This Week in Science

Science  12 Apr 2013:
Vol. 340, Issue 6129, pp. 117
  1. Van Allen Variation


    The two rings of relativistic particles called Van Allen Belts that encircle Earth were discovered during the space age, and are known to pose risks to satellites in geostationary orbit. NASA launched twin spacecraft, the Van Allen Probes, on 30 August 2012 to measure and characterize Earth's radiation belt regions. Baker et al. (p. 186, published online 28 February) have shown that a third, unexpected and temporary, radiation belt formed on 2 September 2012 to disappear 4 weeks later in response to changes in the solar wind.

  2. Of Flies and Men

    Similarities of brain structure, function, and behavior are usually ascribed to convergent evolution. In their review, Strausfeld and Hirth (p. 157) identify multiple commonalities shared by vertebrate basal ganglia and a system of forebrain centers in arthropods called the central complex. The authors conclude that circuits essential to behavioral choice originated very early across phyla.

  3. Fast and Young

    Type Ia supernovae are thought to result from the thermonuclear explosion of a white dwarf star accreting material from a companion star in a binary system. Their adoption as cosmic yardsticks has led to the discovery of the accelerated expansion of the universe. Wang et al. (p. 170, published online 7 March) show that supernovae with higher expansion velocities are located in the central, brighter regions of their host galaxies and are found in larger, more luminous galaxies, suggesting that they are associated with younger stellar populations.

  4. Preparing Pactamycin

    Microbially derived organic compounds often have remarkably intricate structures that confer striking bioactivity, but such complexity may become an impediment to drug development. Pactamycin is one such case—a potent antibiotic used to probe ribosome structure and function that in its native form is too cytotoxic for therapeutic application. Malinowski et al. (p. 180; see the Perspective by Codelli and Reisman) present a 15-step laboratory-scale synthesis of this molecule that offers prospects for the generation of structural analogs that could facilitate further exploratory medicinal research.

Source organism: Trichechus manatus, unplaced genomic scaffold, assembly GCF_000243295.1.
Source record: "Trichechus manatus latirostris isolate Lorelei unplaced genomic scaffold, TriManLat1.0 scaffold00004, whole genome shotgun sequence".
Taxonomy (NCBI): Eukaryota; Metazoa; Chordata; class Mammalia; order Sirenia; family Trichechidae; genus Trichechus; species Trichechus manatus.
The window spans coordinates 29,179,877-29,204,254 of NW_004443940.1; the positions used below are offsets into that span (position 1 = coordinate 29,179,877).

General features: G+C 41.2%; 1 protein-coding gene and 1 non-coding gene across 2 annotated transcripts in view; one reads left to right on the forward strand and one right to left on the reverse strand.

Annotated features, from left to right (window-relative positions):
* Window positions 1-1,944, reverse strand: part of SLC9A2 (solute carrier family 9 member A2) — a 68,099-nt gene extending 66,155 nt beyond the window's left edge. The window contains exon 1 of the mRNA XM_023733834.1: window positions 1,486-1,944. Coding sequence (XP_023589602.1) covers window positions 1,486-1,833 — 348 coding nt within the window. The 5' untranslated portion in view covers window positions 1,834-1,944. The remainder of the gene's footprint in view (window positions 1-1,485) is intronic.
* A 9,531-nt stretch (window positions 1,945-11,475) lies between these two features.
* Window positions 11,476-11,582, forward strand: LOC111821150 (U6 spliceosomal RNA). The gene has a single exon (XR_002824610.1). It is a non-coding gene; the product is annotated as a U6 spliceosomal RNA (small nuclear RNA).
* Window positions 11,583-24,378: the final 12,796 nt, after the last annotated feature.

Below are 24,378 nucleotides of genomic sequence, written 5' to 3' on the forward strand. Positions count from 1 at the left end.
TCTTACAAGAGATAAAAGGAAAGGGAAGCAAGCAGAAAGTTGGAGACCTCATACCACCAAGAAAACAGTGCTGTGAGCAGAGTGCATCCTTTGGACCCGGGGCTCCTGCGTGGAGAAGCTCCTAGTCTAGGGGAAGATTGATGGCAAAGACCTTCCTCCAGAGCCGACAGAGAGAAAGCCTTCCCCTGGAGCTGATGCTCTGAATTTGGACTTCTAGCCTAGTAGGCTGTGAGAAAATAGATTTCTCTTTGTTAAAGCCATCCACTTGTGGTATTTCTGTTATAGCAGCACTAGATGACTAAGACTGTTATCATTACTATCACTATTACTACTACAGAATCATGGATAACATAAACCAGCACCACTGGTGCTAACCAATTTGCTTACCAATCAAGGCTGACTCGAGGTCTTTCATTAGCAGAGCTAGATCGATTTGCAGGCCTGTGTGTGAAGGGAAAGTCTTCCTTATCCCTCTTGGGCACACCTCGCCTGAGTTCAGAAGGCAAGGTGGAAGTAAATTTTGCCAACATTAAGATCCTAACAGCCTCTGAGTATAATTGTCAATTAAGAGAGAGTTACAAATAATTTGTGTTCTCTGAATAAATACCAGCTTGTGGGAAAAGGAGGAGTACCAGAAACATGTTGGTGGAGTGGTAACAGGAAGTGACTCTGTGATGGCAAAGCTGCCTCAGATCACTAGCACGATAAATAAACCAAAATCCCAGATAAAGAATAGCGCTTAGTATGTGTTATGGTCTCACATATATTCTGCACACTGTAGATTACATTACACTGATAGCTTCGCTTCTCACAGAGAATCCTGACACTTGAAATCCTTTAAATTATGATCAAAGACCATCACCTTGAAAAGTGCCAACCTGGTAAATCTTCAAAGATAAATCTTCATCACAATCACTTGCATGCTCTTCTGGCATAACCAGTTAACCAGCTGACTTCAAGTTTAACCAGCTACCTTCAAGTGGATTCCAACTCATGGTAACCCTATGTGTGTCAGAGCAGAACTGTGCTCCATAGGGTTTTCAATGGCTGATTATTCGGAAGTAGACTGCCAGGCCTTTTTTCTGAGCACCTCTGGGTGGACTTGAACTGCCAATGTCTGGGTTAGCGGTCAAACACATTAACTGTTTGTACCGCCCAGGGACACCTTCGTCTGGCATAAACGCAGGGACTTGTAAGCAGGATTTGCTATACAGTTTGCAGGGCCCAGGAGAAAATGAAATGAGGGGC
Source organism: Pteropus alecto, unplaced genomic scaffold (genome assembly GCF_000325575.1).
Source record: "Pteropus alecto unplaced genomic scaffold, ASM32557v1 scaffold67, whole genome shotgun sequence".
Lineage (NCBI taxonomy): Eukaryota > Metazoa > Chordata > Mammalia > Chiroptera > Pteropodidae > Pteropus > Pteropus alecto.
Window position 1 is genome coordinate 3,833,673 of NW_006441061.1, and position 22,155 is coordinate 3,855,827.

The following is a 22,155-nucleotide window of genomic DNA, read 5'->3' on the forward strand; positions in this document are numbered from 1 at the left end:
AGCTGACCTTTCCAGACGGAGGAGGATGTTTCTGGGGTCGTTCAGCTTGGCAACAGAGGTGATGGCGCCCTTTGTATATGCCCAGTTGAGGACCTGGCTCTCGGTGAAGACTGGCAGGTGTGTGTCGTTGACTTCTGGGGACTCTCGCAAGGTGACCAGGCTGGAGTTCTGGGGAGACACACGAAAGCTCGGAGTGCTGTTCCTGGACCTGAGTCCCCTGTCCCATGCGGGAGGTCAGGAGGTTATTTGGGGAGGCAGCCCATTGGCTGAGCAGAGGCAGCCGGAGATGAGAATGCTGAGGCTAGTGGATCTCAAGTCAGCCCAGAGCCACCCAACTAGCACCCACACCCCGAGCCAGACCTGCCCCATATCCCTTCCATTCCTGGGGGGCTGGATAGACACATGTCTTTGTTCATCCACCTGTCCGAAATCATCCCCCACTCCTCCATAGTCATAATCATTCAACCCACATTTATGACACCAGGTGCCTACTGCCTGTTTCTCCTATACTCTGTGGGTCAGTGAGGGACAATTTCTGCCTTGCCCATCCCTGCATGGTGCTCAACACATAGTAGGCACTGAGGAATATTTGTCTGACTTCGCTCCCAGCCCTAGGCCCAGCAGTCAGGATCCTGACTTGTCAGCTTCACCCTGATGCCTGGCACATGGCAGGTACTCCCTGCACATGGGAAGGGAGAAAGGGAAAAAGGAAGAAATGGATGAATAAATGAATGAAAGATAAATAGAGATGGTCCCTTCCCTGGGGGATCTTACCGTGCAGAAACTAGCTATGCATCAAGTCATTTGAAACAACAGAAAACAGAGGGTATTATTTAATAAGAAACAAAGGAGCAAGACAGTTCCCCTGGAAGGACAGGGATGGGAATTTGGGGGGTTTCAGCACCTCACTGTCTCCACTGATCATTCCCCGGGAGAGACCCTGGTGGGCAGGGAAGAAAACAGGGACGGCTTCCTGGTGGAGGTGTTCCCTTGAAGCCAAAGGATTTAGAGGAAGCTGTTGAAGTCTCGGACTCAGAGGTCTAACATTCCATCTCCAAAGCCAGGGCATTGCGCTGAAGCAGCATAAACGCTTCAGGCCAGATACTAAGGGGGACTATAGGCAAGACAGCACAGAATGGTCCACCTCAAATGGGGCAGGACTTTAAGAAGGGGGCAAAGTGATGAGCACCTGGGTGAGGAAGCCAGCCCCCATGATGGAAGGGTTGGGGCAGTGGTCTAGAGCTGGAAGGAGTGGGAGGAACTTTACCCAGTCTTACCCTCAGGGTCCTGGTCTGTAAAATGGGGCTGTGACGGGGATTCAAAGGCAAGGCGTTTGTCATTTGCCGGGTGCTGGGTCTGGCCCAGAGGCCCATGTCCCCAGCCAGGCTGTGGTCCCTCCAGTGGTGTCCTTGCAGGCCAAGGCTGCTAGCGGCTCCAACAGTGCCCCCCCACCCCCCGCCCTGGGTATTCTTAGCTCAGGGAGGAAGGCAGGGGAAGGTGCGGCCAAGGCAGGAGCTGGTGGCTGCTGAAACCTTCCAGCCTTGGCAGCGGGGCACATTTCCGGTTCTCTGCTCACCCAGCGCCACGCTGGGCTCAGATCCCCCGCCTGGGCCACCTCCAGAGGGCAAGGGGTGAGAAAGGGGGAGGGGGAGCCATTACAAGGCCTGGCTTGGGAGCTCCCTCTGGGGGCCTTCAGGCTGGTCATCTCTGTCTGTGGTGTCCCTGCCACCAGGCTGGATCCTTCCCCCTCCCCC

5. Hide-and-Seek Virus

    Human cytomegalovirus (HCMV) establishes latent infection in human progenitor dendritic cells, causing significant morbidity and mortality on reactivation, which may occur in transplantation patients who are immunosuppressed. Neither detection nor selective removal of rare latent HCMV-infected cells has been possible. Weekes et al. (p. 199) have found that the multidrug-resistant ABC transporter, multidrug resistance–associated protein-1 (MRP1) is down-regulated during latent HCMV infection. Consequently, cytotoxic MRP1-specific substrates are not exported from HCMV-infected cells and accumulate—leading to cell death, which could potentially provide a mechanism for eliminating infected cells prior to transplantation.